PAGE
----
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View Full Version : technique change - very rewarding (sometimes..)



marek
06-13-2005, 03:13 AM
Hi people!
I would like to share one thing I found out recently. /ccboard/images/graemlins/wink.gif As I have been struggling with my technique in past few weeks(ONCE AGAIN) /ccboard/images/graemlins/crazy.gif I decided to study videos of great players to find out what they do the same way I do and mainly what they do different way. I have chosen Neils Feijen as my point of reference because he is of the same height and similar body build as me. Surprisingly I have found one strange thing I havent noticed before (maybe I noticed this but I havent paid my attention to it) /ccboard/images/graemlins/shocked.gif /ccboard/images/graemlins/shocked.gif /ccboard/images/graemlins/shocked.gif: the elbow of his back arm was much higher than mine - his elbow was at the same line as his front arm, maybe even bit higher. So I went straight to the pool hall and tried that technique - after some 20 minutes of fine tuning my stroke was like perfectly oiled machine potting anything visible no matter the angle or distance!!! /ccboard/images/graemlins/shocked.gif /ccboard/images/graemlins/smile.gif /ccboard/images/graemlins/cool.gif /ccboard/images/graemlins/grin.gif If it was theoretically possible to pot the ball it just went in!!! /ccboard/images/graemlins/cool.gif /ccboard/images/graemlins/cool.gif /ccboard/images/graemlins/cool.gif This went on for half an hour but then my shoulder started to hurt and the stroke was getting worse a bit. /ccboard/images/graemlins/tongue.gif I made this technique change about 5 days ago and it seems that it really works for me! /ccboard/images/graemlins/smirk.gif The only trouble is that shoulder /ccboard/images/graemlins/mad.gif - I am not used to that elbow angle yet so I can practice for about 90 minutes without any problems then it starts to hurt. /ccboard/images/graemlins/frown.gif But some work-out should do the trick!!! /ccboard/images/graemlins/grin.gif /ccboard/images/graemlins/grin.gif /ccboard/images/graemlins/grin.gif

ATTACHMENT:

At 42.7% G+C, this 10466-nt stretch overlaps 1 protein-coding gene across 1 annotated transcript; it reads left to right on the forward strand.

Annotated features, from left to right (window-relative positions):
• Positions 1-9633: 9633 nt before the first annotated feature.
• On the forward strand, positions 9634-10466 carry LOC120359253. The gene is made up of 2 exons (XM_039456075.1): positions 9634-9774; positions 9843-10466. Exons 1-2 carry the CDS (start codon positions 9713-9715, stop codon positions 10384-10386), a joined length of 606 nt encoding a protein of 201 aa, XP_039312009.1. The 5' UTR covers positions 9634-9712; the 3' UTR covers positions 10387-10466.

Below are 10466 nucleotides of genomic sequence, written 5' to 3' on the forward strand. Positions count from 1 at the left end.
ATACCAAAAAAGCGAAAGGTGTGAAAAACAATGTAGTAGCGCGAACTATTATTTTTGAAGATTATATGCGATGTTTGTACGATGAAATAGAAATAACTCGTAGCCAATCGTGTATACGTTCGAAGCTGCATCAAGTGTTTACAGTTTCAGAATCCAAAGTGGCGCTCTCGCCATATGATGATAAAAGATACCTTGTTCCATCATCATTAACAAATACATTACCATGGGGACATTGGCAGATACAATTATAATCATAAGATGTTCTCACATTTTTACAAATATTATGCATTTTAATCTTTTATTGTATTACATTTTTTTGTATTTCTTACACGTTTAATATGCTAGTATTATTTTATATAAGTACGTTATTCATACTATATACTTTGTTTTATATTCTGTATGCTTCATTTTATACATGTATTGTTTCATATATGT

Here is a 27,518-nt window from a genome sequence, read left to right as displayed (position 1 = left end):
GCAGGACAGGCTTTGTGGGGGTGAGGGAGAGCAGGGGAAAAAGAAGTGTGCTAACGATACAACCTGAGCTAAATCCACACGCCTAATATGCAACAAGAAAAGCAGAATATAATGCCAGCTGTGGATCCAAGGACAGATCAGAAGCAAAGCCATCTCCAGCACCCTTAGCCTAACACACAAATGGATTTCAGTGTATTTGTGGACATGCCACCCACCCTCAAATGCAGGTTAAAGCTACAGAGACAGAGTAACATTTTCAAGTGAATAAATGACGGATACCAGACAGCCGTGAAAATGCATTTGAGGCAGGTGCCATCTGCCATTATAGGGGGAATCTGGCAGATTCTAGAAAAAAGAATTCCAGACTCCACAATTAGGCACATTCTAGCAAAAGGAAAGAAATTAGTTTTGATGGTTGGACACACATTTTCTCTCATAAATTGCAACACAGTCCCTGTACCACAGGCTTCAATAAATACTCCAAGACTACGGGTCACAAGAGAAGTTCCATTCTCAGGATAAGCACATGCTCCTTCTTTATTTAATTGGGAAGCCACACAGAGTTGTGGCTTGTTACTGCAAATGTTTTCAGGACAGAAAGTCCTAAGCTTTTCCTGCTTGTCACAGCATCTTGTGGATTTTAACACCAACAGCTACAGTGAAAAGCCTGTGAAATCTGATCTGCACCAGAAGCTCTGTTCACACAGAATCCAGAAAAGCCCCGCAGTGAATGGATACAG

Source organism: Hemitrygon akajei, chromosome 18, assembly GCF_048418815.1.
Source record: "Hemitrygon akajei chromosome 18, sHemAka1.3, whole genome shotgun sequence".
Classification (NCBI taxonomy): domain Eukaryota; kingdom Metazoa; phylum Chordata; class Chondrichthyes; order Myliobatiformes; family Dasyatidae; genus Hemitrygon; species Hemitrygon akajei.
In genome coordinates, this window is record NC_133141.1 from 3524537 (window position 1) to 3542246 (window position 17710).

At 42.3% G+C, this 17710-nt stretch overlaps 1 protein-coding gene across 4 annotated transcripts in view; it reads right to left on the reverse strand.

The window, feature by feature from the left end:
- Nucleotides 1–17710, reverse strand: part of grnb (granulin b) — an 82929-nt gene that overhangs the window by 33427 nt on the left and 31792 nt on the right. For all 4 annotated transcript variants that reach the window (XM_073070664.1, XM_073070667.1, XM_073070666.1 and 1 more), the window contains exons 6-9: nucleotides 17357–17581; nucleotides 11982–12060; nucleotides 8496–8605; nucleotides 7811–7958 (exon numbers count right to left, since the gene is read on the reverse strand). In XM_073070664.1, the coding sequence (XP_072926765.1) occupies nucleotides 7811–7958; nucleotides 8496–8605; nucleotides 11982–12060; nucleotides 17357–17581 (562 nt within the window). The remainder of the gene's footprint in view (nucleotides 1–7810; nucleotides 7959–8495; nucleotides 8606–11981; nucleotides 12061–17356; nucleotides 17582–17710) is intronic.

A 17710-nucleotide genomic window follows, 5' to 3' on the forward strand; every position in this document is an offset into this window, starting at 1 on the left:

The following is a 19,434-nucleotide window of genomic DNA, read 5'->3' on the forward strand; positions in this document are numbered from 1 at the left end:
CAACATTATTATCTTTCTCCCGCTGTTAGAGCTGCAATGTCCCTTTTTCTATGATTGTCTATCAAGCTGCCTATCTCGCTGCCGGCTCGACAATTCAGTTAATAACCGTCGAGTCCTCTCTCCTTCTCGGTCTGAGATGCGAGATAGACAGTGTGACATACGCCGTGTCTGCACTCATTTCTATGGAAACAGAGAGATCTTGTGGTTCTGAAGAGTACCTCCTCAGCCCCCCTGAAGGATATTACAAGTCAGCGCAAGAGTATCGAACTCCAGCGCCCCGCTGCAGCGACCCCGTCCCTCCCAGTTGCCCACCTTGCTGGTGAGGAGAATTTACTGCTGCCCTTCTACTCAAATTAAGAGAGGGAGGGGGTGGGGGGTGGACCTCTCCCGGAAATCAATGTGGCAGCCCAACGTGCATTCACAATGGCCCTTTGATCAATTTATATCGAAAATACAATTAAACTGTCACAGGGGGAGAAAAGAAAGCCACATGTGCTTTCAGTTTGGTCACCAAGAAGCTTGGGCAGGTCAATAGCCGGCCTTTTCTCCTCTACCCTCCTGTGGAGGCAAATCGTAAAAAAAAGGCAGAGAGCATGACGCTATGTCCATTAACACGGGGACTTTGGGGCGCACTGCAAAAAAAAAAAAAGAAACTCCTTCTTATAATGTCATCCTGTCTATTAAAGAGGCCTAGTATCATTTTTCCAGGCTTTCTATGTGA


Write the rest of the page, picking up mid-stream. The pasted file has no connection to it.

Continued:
This pool-players nirvana is something I wish every poolplayer could experience at least once in his/her life as practicing is so fulfilling for me right now! /ccboard/images/graemlins/smirk.gif /ccboard/images/graemlins/smirk.gif /ccboard/images/graemlins/smirk.gif

nhp
06-13-2005, 03:37 AM
If a change in your technique works for more than 3 days, stick with it.

marek
06-13-2005, 03:44 AM
Hi!
I know that when you make a change in your technique it will quite often work for a while no matter how BAD that change is! On the other hand this one seems to work really good + its from one of the best players in the world... /ccboard/images/graemlins/wink.gif /ccboard/images/graemlins/wink.gif /ccboard/images/graemlins/wink.gif

SPetty
06-13-2005, 05:55 AM
I don't understand this "higher elbow" thing. How do you make your elbow higher? If your cue was level at the time of impact before, and your forearm was 90 degrees from the cue at the time of impact before, what changed? How can you make your elbow higher and still maintain the solid 90 degree forearm/level cue mechanics?

What else changed with the raising of the elbow?

SpiderMan
06-13-2005, 08:02 AM
<blockquote><font class="small">Quote SPetty:</font><hr> I don't understand this "higher elbow" thing. How do you make your elbow higher? If your cue was level at the time of impact before, and your forearm was 90 degrees from the cue at the time of impact before, what changed? How can you make your elbow higher and still maintain the solid 90 degree forearm/level cue mechanics?
<hr /></blockquote>
Other things being the same, your body would have to be lower. Imagine the forearm and grip hand not moving as your upper body gets lower. Your elbow is still in the same place, but it is now "higher" with respect to your body.

SpiderMan

SPetty
06-13-2005, 09:37 AM
<blockquote><font class="small">Quote SpiderMan:</font><hr> Other things being the same, your body would have to be lower. <hr /></blockquote>Ah, I see what you're saying. So it's possible other people would make the same change that marek did, but call it "getting down lower over the cue" rather than "raising my elbow". Interesting! /ccboard/images/graemlins/smile.gif